Description - This diverse byway follows the brims of lakes, diverse wetlands, scenic ranches, thriving croplands, and forests full of bald eagles. It passes brilliant Crater Lake National Park and historic Crater Lake Lodge. It also threads its way through volcanic landscapes, craggy mountain reaches, and high-desert wetlands. As the byway passes the 90,000 surface-acre Upper Klamath Lake, you can see over 1 million birds during peak migrations in the fall. The Klamath Basin is the largest freshwater ecosystem west of the Great Lakes. Six National Wildlife Refuges in these wetlands were favorite fishing spots of President Roosevelt. You can also visit the same Pelican Bay where John Muir (naturalist, writer, conservationist, and founder of the Sierra Club) wrote "The Story of My Boyhood and Youth" in 1908.
- There are a variety of cities, sights and attractions in the region of Volcanic Legacy Scenic Byway - Oregon.
Points of Interest:
Applegate Trail - The Applegate route, blazed by Jesse and Lindsay Applegate's party in 1846, connected the California and Oregon trails and figured centrally in the settling of Klamath County (the county that accommodates famous and historic Crater Lake).
Baldwin Hotel Museum - This hotel, listed on state and national historic registers, was built and operated by Senator George Baldwin, and entertained such dignitaries as President Theodore Roosevelt.
Crater Lake National Park - The park features one of the deepest and most popular lakes in the United States.
Favell Museum - Considered one of the three best such museums in the United States, displays over 100,000 artifacts that illustrate the lives of indigenous tribes around the world.
Fort Klamath - Established and garrisoned by the Oregon Volunteer Cavalry in 1863 to protect immigrant trains from Native American attack and maintain peace in the region during the Civil War.
Klamath Basin National Wildlife Refuges - Conserving the basin's otherwise dwindling habitats, these refuges support over 400 species of wildlife and serve as migratory stopover for the Pacific Flyway waterfowl, whose populations peak over one million in the fall.
Lake of the Woods - This high mountain lake resort sits beside one of the most beautiful lakes in the Cascades. The resort has everything you could ever need and everything you could ever want to do.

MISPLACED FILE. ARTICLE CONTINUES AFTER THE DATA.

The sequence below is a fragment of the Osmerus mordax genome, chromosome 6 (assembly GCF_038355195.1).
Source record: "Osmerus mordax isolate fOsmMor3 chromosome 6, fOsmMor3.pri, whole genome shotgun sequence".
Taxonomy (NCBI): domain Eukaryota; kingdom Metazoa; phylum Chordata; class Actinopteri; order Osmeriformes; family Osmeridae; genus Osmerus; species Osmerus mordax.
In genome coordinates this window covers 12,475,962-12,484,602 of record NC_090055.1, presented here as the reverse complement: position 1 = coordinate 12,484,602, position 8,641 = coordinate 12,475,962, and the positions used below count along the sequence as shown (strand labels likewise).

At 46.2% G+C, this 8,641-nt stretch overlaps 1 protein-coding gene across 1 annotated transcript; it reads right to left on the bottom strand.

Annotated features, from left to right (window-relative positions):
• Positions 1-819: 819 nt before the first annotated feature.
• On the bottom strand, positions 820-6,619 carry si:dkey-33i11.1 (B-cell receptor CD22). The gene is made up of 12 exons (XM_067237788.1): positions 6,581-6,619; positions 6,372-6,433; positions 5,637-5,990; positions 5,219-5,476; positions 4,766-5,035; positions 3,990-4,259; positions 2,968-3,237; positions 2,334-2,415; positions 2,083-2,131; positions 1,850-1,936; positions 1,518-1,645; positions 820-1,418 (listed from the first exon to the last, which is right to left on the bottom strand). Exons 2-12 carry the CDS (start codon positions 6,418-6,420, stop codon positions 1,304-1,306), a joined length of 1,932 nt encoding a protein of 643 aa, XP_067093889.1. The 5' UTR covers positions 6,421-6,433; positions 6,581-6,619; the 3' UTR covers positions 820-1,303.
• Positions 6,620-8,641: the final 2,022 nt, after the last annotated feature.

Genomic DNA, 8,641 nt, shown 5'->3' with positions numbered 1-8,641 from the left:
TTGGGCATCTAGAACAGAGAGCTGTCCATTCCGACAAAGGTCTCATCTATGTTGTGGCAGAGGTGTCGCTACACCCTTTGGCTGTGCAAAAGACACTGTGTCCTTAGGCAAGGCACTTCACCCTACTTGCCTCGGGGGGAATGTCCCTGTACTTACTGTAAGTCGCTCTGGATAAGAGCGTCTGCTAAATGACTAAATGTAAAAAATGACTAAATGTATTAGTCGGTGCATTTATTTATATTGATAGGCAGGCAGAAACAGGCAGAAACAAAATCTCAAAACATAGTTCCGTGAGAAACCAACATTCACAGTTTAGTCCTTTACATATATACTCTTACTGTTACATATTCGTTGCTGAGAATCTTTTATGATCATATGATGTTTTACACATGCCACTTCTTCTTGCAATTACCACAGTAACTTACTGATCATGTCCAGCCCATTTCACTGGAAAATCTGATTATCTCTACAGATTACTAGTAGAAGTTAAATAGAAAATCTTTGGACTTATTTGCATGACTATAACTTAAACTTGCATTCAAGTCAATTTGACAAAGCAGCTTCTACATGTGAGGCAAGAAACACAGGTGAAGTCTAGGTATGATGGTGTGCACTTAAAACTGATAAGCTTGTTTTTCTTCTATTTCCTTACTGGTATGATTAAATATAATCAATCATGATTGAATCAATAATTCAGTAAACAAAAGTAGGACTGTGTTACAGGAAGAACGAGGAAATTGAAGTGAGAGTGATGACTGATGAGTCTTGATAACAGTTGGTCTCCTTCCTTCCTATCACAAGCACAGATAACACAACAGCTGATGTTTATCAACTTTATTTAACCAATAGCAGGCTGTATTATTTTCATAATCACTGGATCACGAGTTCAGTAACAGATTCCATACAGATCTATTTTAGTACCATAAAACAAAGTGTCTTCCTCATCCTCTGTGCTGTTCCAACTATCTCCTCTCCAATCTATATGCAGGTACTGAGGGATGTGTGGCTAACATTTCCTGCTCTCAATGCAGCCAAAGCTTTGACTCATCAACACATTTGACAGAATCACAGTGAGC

Lava Beds National Monument - There are 200 caves and lava tubes and cinder buttes to tour.
Mt. Thielsen Wilderness - Mt. Thielsen, at 9,182 feet, is known as the `Lightning Rod of the Cascades` for its tendency to attract strikes on its spire-like peak.
Pacific Crest Trail - To travel the famous Pacific Crest Trail near the Volcanic Legacy Scenic Byway, travel Hwy 140 to Crater Lake Park.
St. John`s Miniature Steam Railway - Ride the tiny train for over two miles, near Chiloquin, Oregon.
Upper Klamath Canoe Trail - The canoe trail has four segments: Recreation Creek, Crystal Creek, Wocus Cut and Malone Springs.
Winema National Forest - Found along this scenic byway, not only adds to the scenic quality but offers many recreational opportunities.
Recreation - The Volcanic Legacy Scenic Byway is known for it's archeology, cultural, historical, natural, recreational and scenic attractions.
Climate - Climate in this region varies with elevation and from east to west. The western portions of this region experience higher precipitation and more moderate temperatures year-round. The eastern end of this region is much more arid, with warmer summer temperatures and colder winter temperatures. The higher elevations receive abundant winter snowfall which stays on the ground until early summer in the high mountains.
The Volcanic Legacy Scenic Byway is located in south-central Oregon about 5 1/2 hours south and east of Portland, Oregon. It can be reached via paved highways and freeways. Located about 80 miles east of the Interstate 5 corridor, a one-hour drive will access the byway from Medford, a two-hour drive will access the byway from Roseburg, and a 2 1/2-hour drive will access the byway from Eugene. All of these drives are on two-lane, paved highways.
The northern end of the byway is the Diamond Lake Junction on U.S. Highway 97 about halfway between Bend and Klamath Falls. The southern end of the byway is the Oregon/California border on US 97.
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